Is there anything more infuriating than having to sit through what seems to
be a political sermon delivered by the rabbi of your congregation?
Now that I think of it, let me rephrase the question: Is there anything more
infuriating than having to sit through a political sermon with which you
Of course, most of us don't go to synagogues where the homilies from the pulpit give us indigestion. And if we do, we wind up switching synagogues or, if
enough congregants give the okay, switching rabbis.
Rabbis do well to avoid the pitfalls of partisanship; but in an era when
Americans seem to be more sharply divided about the great issues of the day,
religious institutions are not immune to the virus of partisanship.
While the line that divides religion and state in this country is, in
practice, not the high wall that some would like it to be, any church, synagogue or
mosque that allows itself to be used as a political headquarters is asking for
POLITICS IN THE CHURCH?
And that's why a lot of people got upset when they learned that earlier this
month, the Bush campaign was reaching out to 1,600 Pennsylvania churches that
were characterized as "friendly" to the president. Liberal groups screamed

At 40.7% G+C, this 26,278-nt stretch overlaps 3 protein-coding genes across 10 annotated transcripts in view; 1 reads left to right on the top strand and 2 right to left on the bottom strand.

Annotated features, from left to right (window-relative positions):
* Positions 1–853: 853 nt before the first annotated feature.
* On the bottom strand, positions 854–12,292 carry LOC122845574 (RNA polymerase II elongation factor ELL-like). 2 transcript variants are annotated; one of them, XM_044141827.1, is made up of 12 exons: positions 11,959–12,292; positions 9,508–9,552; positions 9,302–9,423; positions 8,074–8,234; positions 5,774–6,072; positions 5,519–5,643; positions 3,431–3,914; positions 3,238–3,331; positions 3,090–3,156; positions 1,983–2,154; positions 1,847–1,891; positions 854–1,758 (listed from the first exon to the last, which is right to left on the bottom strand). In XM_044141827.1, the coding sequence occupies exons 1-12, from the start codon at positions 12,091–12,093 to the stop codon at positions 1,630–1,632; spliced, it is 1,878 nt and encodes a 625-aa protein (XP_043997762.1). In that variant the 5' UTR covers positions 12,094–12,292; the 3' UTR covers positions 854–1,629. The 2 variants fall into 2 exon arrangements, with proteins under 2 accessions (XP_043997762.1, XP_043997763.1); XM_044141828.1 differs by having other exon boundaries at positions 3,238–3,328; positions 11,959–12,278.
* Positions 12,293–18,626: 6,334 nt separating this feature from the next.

bloody murder about the mass e-mail, and threatened to challenge the tax-exempt
status of any institution that allowed itself to be co-opted into the
The critics of the Bush effort were right that nonprofits and religious
groups ought not to pretend to nonpartisanship on their tax forms while endorsing
Those made uncomfortable by this practice also do well to point out the
dangers for religion itself when their leaders confuse faith with partisanship. One
need only look at Israel to name a nation where denominationalism has
manifested itself in separate religious parties who compete for votes in the name
of a particular brand of faith to see the problems that arise when there is
no separation between religion and state. Heaven help America if our political
parties become thinly-veiled tools of religious beliefs.
But before we call out the constitutional police on the Bush brigades, we
should remember one pertinent fact about the practice of politics in America's
houses of worship: It has been going on undisturbed and almost uncommented upon
for many years.
Anyone who covers politics in this country has done time sitting in churches
listening to candidates speak from pulpits. While the backlash against the
Bush effort is focused on Republican use of conservative Christian chapels, the
truth is, African-American churches have been playing that same role for the
Democrats for decades.
Black churches have played an essential part in energizing a key Democratic
constituency, with endorsements by pastors in major political races being the
rule, rather than the exception. The leadership of these churches make sure
their congregants get out to vote and know who to vote for. Which is, more or
less, exactly what the Republicans would like those 1,600 "friendly" churches to